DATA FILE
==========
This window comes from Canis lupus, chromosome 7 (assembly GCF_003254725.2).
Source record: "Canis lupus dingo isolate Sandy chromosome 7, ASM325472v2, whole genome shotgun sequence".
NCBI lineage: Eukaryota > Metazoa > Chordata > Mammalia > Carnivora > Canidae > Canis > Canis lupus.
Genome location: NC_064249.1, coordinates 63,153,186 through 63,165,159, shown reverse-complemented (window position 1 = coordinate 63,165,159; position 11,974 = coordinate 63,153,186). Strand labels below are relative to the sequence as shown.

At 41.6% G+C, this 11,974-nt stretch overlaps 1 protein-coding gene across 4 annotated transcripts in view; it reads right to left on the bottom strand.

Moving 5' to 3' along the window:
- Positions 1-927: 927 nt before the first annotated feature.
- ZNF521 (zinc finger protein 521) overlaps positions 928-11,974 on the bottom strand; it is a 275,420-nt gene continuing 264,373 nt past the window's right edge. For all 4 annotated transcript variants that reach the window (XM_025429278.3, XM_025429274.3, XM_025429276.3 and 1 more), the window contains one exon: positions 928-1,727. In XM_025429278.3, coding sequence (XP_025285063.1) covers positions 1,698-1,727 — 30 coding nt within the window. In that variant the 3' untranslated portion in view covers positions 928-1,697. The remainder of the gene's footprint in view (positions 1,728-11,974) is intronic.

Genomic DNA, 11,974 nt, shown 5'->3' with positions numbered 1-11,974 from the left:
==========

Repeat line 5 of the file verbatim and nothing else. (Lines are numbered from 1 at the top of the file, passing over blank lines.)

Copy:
At 41.6% G+C, this 11,974-nt stretch overlaps 1 protein-coding gene across 4 annotated transcripts in view; it reads right to left on the bottom strand.